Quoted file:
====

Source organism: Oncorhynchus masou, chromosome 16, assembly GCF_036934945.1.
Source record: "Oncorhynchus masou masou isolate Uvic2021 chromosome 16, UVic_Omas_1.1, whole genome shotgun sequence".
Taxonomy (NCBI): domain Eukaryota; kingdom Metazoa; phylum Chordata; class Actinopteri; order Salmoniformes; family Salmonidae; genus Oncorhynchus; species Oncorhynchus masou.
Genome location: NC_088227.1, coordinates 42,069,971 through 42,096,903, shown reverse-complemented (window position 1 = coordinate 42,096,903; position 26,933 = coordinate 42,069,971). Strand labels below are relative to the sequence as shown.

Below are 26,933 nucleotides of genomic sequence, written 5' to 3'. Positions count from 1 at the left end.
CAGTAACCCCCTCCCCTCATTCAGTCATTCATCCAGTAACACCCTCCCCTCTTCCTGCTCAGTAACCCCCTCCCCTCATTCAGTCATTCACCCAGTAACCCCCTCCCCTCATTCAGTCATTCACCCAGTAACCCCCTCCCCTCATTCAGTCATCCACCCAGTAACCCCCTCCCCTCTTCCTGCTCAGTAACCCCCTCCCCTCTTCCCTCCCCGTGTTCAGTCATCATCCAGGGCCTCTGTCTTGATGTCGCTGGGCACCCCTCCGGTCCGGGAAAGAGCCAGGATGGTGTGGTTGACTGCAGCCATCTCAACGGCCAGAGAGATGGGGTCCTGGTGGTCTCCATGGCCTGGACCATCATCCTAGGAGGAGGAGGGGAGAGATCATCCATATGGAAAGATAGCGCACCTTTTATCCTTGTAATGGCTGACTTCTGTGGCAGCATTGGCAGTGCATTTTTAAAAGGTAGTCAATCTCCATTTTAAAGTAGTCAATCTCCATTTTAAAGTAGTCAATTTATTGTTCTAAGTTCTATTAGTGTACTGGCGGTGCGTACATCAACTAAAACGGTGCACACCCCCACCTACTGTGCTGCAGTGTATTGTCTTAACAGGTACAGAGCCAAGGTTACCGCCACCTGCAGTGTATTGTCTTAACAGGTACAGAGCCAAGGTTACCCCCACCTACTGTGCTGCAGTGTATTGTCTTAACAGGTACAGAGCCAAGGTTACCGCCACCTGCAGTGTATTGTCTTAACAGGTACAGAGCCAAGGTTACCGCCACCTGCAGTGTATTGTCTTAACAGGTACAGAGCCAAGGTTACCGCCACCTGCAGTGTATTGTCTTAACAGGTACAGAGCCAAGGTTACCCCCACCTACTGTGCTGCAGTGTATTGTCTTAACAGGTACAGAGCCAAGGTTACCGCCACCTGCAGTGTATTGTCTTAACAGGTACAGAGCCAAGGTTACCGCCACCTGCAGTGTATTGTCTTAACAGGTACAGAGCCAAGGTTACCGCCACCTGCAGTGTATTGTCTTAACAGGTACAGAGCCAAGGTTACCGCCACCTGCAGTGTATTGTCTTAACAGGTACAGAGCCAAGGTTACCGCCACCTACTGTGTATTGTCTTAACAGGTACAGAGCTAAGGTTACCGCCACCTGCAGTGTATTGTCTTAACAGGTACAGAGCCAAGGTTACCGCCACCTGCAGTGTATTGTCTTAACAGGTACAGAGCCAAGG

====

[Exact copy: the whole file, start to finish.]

Source organism: Oncorhynchus masou, chromosome 16, assembly GCF_036934945.1.
Source record: "Oncorhynchus masou masou isolate Uvic2021 chromosome 16, UVic_Omas_1.1, whole genome shotgun sequence".
Taxonomy (NCBI): domain Eukaryota; kingdom Metazoa; phylum Chordata; class Actinopteri; order Salmoniformes; family Salmonidae; genus Oncorhynchus; species Oncorhynchus masou.
Genome location: NC_088227.1, coordinates 42,069,971 through 42,096,903, shown reverse-complemented (window position 1 = coordinate 42,096,903; position 26,933 = coordinate 42,069,971). Strand labels below are relative to the sequence as shown.

Below are 26,933 nucleotides of genomic sequence, written 5' to 3'. Positions count from 1 at the left end.
CAGTAACCCCCTCCCCTCATTCAGTCATTCATCCAGTAACACCCTCCCCTCTTCCTGCTCAGTAACCCCCTCCCCTCATTCAGTCATTCACCCAGTAACCCCCTCCCCTCATTCAGTCATTCACCCAGTAACCCCCTCCCCTCATTCAGTCATCCACCCAGTAACCCCCTCCCCTCTTCCTGCTCAGTAACCCCCTCCCCTCTTCCCTCCCCGTGTTCAGTCATCATCCAGGGCCTCTGTCTTGATGTCGCTGGGCACCCCTCCGGTCCGGGAAAGAGCCAGGATGGTGTGGTTGACTGCAGCCATCTCAACGGCCAGAGAGATGGGGTCCTGGTGGTCTCCATGGCCTGGACCATCATCCTAGGAGGAGGAGGGGAGAGATCATCCATATGGAAAGATAGCGCACCTTTTATCCTTGTAATGGCTGACTTCTGTGGCAGCATTGGCAGTGCATTTTTAAAAGGTAGTCAATCTCCATTTTAAAGTAGTCAATCTCCATTTTAAAGTAGTCAATTTATTGTTCTAAGTTCTATTAGTGTACTGGCGGTGCGTACATCAACTAAAACGGTGCACACCCCCACCTACTGTGCTGCAGTGTATTGTCTTAACAGGTACAGAGCCAAGGTTACCGCCACCTGCAGTGTATTGTCTTAACAGGTACAGAGCCAAGGTTACCCCCACCTACTGTGCTGCAGTGTATTGTCTTAACAGGTACAGAGCCAAGGTTACCGCCACCTGCAGTGTATTGTCTTAACAGGTACAGAGCCAAGGTTACCGCCACCTGCAGTGTATTGTCTTAACAGGTACAGAGCCAAGGTTACCGCCACCTGCAGTGTATTGTCTTAACAGGTACAGAGCCAAGGTTACCCCCACCTACTGTGCTGCAGTGTATTGTCTTAACAGGTACAGAGCCAAGGTTACCGCCACCTGCAGTGTATTGTCTTAACAGGTACAGAGCCAAGGTTACCGCCACCTGCAGTGTATTGTCTTAACAGGTACAGAGCCAAGGTTACCGCCACCTGCAGTGTATTGTCTTAACAGGTACAGAGCCAAGGTTACCGCCACCTGCAGTGTATTGTCTTAACAGGTACAGAGCCAAGGTTACCGCCACCTACTGTGTATTGTCTTAACAGGTACAGAGCTAAGGTTACCGCCACCTGCAGTGTATTGTCTTAACAGGTACAGAGCCAAGGTTACCGCCACCTGCAGTGTATTGTCTTAACAGGTACAGAGCCAAGG